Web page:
Springfield — Like a good Alfred Hitchcock film, DNR’s deer program in recent years has been able to create suspense, build suspense and even hold suspense.
Unfortunately for hunters, the thing that’s missing is the most important part of any cliffhanger.
Less than two months before the start of the 2016-17 archery season, it appears no major changes are in the works. This, after talk of a bag limit for bowhunters was proposed last spring and a survey of hunters was conducted to gather feedback on the idea.
Currently, DNR regulations for deer still refer to the bag limit as, “One deer per legally authorized permit. No hunter, regardless of the quantity or type of permits in his or her possession, may harvest more than 2 antlered deer during a year, including the youth, archery, muzzleloader and firearms seasons.”
Meanwhile, season structure changes have been batted about in each of the past five off-seasons, but other than cuts to the number of counties eligible for the late-winter season, no changes have come.
Alterations before the 2015-16 season included a rule that allowed youth hunters to use unfilled youth season permits during first weekend of the regular firearms deer season. An additional rule change that came late stopped sales of non-resident archery permits on Oct. 20.
Also, Kankakee and Livingston counties were opened for the first time to the CWD season.
The only thing on the books this year are a couple of administrative rule changes – but neither will affect the season structure.
Permit numbers decline
An ongoing issue for the state’s deer hunters is the number of non-resident permits distributed each fall. According to DNR’s Permit Office, the agency issued 577,244 deer permits for all seasons in 2015-16, with 40,907 of them going to hunters who are not residents of Illinois.
That’s rounds out to about 7 percent non-resident hunters.
Archery deer permits accounted for 208,555 permits last year – 20,110 of them going to non-residents (9.6 percent). Archery actually experienced a decline last year, which has been blamed on a regulation change that stopped sales of the single antlerless-only archery permit to non-residents.
During firearms seasons, DNR issued 155,263 either sex permits, with 8,178 going to non-residents (5.2 percent).
A total of 87,746 antlerless only permits were issued during the gun season with 8,256 going to hunters from other states (9.4 percent).
Overall, the number of deer permits issued last year decreased 2.5 percent from the 592,457 permits issued for 2014. Decreases occurred in all seasons except the CWD season (up 37.6 percent) and the youth season (up 1.6 percent).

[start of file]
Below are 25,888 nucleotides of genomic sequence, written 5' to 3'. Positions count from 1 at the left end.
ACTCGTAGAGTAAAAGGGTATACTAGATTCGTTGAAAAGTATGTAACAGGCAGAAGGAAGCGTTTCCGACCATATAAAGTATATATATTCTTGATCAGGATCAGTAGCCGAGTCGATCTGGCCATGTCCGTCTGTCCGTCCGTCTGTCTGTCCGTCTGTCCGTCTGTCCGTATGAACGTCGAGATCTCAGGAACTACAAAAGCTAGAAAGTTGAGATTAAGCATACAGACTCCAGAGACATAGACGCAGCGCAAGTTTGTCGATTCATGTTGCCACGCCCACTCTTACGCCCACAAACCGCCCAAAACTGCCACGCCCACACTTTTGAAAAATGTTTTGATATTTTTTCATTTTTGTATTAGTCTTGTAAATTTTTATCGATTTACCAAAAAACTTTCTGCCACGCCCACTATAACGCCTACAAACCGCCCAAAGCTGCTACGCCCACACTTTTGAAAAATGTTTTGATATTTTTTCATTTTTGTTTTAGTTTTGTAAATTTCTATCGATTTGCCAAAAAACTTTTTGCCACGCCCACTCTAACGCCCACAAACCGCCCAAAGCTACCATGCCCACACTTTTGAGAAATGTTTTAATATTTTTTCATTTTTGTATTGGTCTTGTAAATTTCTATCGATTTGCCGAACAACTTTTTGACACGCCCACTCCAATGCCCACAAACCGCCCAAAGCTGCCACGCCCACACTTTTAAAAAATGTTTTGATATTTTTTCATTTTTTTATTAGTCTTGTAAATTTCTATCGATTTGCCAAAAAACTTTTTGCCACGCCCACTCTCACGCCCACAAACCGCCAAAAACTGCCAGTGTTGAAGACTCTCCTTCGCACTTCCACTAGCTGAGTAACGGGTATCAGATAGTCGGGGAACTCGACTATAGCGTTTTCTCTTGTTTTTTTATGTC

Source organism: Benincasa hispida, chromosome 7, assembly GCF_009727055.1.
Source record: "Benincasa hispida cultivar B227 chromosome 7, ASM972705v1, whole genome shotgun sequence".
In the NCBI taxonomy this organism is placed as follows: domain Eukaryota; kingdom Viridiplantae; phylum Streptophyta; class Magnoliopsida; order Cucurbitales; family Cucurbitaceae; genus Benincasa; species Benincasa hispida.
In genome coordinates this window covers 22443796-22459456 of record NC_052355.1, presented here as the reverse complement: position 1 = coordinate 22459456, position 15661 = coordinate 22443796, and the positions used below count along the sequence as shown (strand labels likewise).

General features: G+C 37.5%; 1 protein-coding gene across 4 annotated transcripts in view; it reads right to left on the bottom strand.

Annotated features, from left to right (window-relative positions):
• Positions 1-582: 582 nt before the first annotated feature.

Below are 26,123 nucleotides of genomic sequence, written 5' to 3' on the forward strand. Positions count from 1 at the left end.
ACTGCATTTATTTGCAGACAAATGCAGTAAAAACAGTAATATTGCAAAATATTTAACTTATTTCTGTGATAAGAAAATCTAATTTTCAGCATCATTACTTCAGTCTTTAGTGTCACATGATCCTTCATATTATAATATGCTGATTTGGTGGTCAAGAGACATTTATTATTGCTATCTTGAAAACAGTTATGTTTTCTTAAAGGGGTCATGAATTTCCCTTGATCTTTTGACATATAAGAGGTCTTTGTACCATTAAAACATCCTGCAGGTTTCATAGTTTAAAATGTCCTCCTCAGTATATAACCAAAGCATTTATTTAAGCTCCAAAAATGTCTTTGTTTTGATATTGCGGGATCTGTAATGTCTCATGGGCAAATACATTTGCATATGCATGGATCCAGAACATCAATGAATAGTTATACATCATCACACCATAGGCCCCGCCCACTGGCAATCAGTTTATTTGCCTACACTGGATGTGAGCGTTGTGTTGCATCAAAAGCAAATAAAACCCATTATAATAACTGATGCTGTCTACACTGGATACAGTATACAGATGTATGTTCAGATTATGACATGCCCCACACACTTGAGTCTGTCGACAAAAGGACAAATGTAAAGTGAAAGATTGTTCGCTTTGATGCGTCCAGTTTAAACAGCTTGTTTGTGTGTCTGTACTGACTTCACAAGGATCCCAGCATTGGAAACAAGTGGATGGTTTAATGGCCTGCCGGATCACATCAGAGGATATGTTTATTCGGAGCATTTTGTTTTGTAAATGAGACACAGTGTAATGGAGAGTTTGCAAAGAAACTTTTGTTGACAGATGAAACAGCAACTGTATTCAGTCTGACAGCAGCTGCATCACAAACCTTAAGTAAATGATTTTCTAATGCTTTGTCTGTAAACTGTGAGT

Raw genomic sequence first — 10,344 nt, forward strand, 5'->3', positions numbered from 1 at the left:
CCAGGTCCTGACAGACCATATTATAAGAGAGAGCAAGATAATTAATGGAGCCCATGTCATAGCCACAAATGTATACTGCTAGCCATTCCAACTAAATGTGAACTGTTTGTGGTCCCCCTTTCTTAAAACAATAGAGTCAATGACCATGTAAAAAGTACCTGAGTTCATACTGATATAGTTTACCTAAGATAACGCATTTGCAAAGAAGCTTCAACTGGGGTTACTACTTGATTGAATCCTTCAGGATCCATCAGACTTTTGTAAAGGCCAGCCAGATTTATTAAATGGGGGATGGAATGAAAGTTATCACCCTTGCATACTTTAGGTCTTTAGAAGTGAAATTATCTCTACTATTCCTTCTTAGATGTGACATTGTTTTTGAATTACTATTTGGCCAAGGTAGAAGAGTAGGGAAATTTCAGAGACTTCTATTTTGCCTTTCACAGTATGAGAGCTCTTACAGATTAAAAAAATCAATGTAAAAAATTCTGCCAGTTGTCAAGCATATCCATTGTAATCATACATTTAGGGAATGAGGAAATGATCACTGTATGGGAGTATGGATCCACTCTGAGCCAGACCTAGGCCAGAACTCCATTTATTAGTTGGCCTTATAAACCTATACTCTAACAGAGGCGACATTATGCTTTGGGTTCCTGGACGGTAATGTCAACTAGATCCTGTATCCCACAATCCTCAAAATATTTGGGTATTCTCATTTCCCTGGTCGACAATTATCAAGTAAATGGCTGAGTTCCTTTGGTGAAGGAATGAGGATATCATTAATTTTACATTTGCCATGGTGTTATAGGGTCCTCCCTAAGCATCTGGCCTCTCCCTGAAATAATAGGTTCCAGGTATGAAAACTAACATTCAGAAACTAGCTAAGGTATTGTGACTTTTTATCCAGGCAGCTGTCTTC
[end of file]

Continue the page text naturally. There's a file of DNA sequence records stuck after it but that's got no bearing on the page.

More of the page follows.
Late-winter cuts again?
In 2015-16, Illinois’ late-winter antlerless-only season was open in 27 counties.
Hunters were able to participating in the season in 35 counties in 2014-15.
DNR biologists recommended cutting out a number of counties following analyses of deer data, including harvest, deer-vehicle accidents, deer disease reports and other factors.
Deer-vehicle accident data (DVA) from the Illinois Department of Transportation plays a major role in deer decisions. DVA statistics from last year is expected to be released sometime this month.
DNR’s announcement about the 2015-16 late-winter season framework came in September.
Rule change proposals
While no major changes are in store, some behind-the-scenes tweaks are progressing.
According to the Flinn Report – a rundown of actions by the General Assembly’s Joint Committee on Administrative Rules – DNR has proposed removing the 200-pound peak draw weight limit for crossbows and removing requirements for crossbows to have “broadhead points meeting certain specifications.”
In the report, DNR states that the rulemaking “will permit bowhunters to use field tips to hunt small game animals.”
This rule, of course, has little to do with the deer season and is meant to benefit crossbow hunters who wish to pursue game other than deer.
Two other changes moving through the Administrative Rules process have apparently already breezed through. One would allow archery equipment to be used during the firearms seasons, as long as the hunter is hunting on private property.
The second would bring back the unlimited non-resident antlerless-only deer permit – the same permit that was eliminated last year.
Cougars to control deer?
A wildlife scientist at the University of Washington and several colleagues argue in the journal Conservation Letters that if cougars returned to their historic range, they could prevent 155 human deaths and 21,400 human injuries, and save $2.3 billion, over the course of 30 years.
How? By killing deer.
The scientists put together statistics deer population growth, car accidents involving deer and how accidents increase with a growing deer population. They also gathered information on the number of deer a cougar might kill – about 259 over an average life span – and how much open, forested land was necessary for cougars to sustain a wild population (about 850 square miles).
Using a variety of mathematical models, the team came up with projections.
Adrian Treves at the University of Wisconsin said he was impressed with the analysis and thought it might underestimate the benefits of cougars.
The study has critics. The Chicago Tribune, for one, ran an editorial criticizing the suggestion that cougars were beneficial.